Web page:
As the summer of discontent rolls on, barristers are the latest workers to form picket lines across the country. For a third week, members of the Criminal Bar Association (CBA) are taking strike action, the first period of full strike action in the centuries-long history of the criminal bar after a near-miss in 2014. Like so many key workers, their demands are simple: the government must properly fund a public service.
Now more than ever, it is crucial this strike succeeds. It comes as the government gifts the police even more powers to penalise dissent and criminalise marginalised groups, which is a prelude to the Public Order bill plans to sweep up what the House of Lords threw out when the Police, Crime Sentencing and Courts bill went through Parliament, while a new Bill of Rights will enable the government to undermine the European Convention on Human Rights. But even if the strike does succeed, and criminal barristers receive the pay rise they deserve, more money will not mean more justice.
Like many parts of our critical national infrastructure, the courts and those working in them were asked to adapt to Covid-19 after decades of underinvestment. The result is a backlog of roughly 58,000 criminal cases. Behind each are countless lives plunged into uncertainty: both those of the victims of crimes ministers insist they care about, and those accused of committing them, for whom there is, largely, thinly-veiled contempt.
In response to the strike action, the government has notionally offered criminal barristers a 15% pay rise (though they had sought 25% as the bare minimum to stop current rates of attrition). As usual, however, the devil is in the detail: the pay rise only applies to cases outside of the backlog. Factoring in inflation, the true value of the offer is substantially less than 15%.
This offer also builds on an extraordinarily low starting point. After decades of cuts to criminal legal aid by governments of all colours, – a trend carried on the back of bipartisan falsehoods about “fat-cat” lawyers, the result is that a newly qualified criminal barrister will earn, on average, £12,200 per year. The cost of completing legal training is at least four to five times that, and that’s without even accounting for the cost of living or supporting a family. For years, the profession has been sustained by people willing to take on significant amounts of debt, not for financial reward but out of a commitment to representing others; or else those with access to other means of financial support.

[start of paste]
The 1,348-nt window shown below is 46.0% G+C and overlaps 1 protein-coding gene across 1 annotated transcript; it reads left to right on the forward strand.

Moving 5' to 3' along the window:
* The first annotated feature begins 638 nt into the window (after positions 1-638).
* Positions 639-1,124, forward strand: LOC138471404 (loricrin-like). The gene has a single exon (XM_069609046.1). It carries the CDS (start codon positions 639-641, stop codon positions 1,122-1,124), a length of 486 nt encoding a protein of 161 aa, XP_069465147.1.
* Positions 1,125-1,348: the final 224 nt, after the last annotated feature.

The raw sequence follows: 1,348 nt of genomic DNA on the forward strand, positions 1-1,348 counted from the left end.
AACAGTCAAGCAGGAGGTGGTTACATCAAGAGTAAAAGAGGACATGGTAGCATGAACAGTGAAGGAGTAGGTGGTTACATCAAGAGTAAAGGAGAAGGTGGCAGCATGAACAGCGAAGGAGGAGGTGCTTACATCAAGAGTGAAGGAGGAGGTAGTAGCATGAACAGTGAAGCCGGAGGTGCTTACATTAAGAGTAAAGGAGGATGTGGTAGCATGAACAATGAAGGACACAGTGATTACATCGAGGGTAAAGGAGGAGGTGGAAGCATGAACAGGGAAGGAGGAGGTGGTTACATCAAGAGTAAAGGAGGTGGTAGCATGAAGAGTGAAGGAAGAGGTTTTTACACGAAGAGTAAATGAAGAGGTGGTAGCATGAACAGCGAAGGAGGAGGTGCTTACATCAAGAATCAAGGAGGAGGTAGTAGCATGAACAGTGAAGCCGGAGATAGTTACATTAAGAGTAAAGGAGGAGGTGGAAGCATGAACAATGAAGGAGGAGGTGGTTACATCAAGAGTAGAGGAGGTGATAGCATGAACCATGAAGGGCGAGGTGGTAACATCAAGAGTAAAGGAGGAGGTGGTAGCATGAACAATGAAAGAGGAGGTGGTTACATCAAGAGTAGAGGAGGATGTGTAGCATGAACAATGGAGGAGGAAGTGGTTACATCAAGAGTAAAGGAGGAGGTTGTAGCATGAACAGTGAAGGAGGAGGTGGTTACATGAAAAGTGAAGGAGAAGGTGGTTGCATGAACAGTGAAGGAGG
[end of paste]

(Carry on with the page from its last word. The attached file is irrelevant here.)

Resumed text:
Now, even the most committed are leaving: the CBA has said that more than 300 specialist criminal barristers – more than a quarter of the profession – have left in the past five years. That’s around two-thirds as many as began training in that period.
Of course, there is money for criminal justice. The government has found £4bn to expand and refurbish 16 prisons, creating 4,000 new prison places. It has also made clear setting up “secure schools” (prisons with teachers) is a “charitable activity”, (with the associated tax breaks) to encourage more providers to build and run them, even though the first three schools are three years late and £31m over budget. Our legal system always has money to punish people; it’s justice the state prefers not to pay for.
The punished, we know, will be taken disproportionately from poor, working-class, Black and brown communities, both adults and children. Two cases in Manchester starkly illustrate this. In one, 10 young Black people, many teenage boys, have just been sentenced to between eight and 21 years for conspiracy to commit grievous bodily harm or murder, as a result of sending messages on Telegram. The prosecution succeeded in presenting this as part of gang activity, reinforced by the moral panic about drill music, but where no actual violence took place.
Contrast that with the killing of Yousef Makki. Makki, who was part-Lebanese, was killed by a white friend in a wealthy white suburb of the city, which a jury accepted was in self-defence, to the shock and dismay of his family. These cases speak to wider realities, including the fact that the numbers of Black and brown children in youth custody are at record highs.
Would improved funding really make these realities more acceptable? No. Rather than finding ways to fund the work of breaking the backlog, what about diverting cases away from the courts and out of prisons? What about pressing the Crown Prosecution Service to discontinue prosecutions in the backlog, or a national investment in restorative justice driven from within communities? Whilst these ideas will attract familiar snorts of derision, they represent work with a long legacy in this country – built by the likes of the Runnymede Trust and the Institute of Race Relations, and continued at the grassroots by Kids of Colour, 4Front Project, No More Exclusions and many others.
Every facet of the justice system orbits around a carceral consensus that prizes more money for prisons and policing. Paying lawyers properly is necessary, primarily because legal aid is the last line of defence against the carceral state. Yet a cash injection is not enough. Inequalities in the legal system do not persist because lawyers representing those who bear their brunt are not properly remunerated – they are the result of the system’s normal operation.
If justice is what is really at stake in the barristers’ strike, demands for better pay and conditions cannot be untethered from fundamental questions about what it is that we barristers are called to defend, and about how we might use this moment to demand better for everyone.
Michael Etienne is a barrister specialising in public law and human rights.